The amount of morphine that can cause an overdose or death depends on what a person’s body is used to. It takes more morphine to cause an overdose in someone who is already taking morphine than in someone who has never had it before.
Morphine and other opioids are given to control pain. When taking morphine for pain, the body may develop a tolerance for the morphine and so it takes more morphine to control the pain. Also, the pain may increase and the person needs increased morphine to control it. Don’t hesitate to ask the health care team to increase the dosage if someone is feeling pain. The person’s body will get used to the increased amount. It’s when too much is given too quickly that the side effects of an overdose appear.
These are ways to recognize whether someone has had an overdose:
- The patient becomes very tired, stops talking and eventually becomes unresponsive.
- Breathing remains regular but becomes very slow. It may drop to less than six breaths per minute, and even stop if there’s a great deal of morphine in the body. The final stages of a terminal illness also cause breathing changes, so this may complicate the picture. The breathing of someone who is dying of illness is usually more shallow and less regular, and it sounds more like gasping than the breathing of someone with a morphine overdose.
A morphine overdose can be treated with a medication called naloxone (Narcan®). It’s usually given intravenously, as this is the quickest way to get the medication into the bloodstream. It can also be given subcutaneously, or intramuscularly, but this is not the best method for people who are frail. The overdose may require repeated doses at specific time intervals. The medication is given by a health care provider.
It’s important to talk with the patient about the possibility of an overdose. Naloxone acts almost immediately to counteract the morphine, so there’s no longer medication in the body controlling the pain. The person has to be prepared to put up with pain while the naloxone is acting and while the morphine dosage is being readjusted afterward. An overdose is a reversible situation not directly caused by the disease, so health care providers will likely treat it if it happens, unless the patient doesn’t want it. If you talk about this beforehand, you’ll know the patient’s wishes are being followed in the case of emergency.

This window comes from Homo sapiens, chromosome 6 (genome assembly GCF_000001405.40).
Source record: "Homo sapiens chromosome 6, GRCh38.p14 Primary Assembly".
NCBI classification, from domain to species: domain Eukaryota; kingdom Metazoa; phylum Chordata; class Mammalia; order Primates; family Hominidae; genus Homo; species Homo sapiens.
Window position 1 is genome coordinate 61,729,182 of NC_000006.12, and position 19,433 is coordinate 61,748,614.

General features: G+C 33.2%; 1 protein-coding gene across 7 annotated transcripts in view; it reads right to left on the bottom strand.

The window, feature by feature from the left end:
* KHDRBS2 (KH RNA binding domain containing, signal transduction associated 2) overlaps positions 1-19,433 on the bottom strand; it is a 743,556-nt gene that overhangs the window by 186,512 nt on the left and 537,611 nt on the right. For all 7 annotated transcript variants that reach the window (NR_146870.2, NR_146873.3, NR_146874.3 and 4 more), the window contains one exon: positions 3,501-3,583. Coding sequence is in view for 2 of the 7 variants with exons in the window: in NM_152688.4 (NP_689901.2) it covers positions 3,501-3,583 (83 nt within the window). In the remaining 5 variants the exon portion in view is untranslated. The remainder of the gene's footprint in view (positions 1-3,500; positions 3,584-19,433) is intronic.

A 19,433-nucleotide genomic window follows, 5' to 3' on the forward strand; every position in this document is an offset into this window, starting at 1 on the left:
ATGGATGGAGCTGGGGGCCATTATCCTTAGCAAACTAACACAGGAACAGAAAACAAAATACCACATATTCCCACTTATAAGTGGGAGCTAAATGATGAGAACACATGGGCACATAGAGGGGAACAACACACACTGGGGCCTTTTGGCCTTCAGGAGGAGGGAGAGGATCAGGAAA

If an overdose is a possibility, then it’s best to set up a plan with the health care team in case of emergency. The health care team needs to be very responsive, able to do home visits, assess the situation, give the medication if required, and monitor the effect of the medication. You can ask if the physician can leave a prescription in your home to help make the response as quick as possible. If the prescription is detailed, and if it specifies the doses of naloxone in certain instances only, then a home care nurse can give the medication.
If home care services in your area can’t respond within a few minutes during the day or night, then you need to call 911 if you suspect a morphine overdose. This is an emergency that warrants the use of emergency services. If you don’t want the patient to go to hospital in such an emergency, then you need to plan for this type of situation beforehand, to ensure that the health care team is available to support you.
If you’re calling an ambulance you may not know whether the emergency is being caused by an overdose or whether the illness has reached its final stage. If the patient doesn’t want to be resuscitated it’s important to have documents available to go with the patient in the ambulance. It’s a good idea to have on hand several copies of a health care directive or a no-resuscitation order for just this kind of situation. If you’re not sure what’s going on and you don’t know what to do, it’s best to call 911. They respond quickly and can help you decide the best course of action.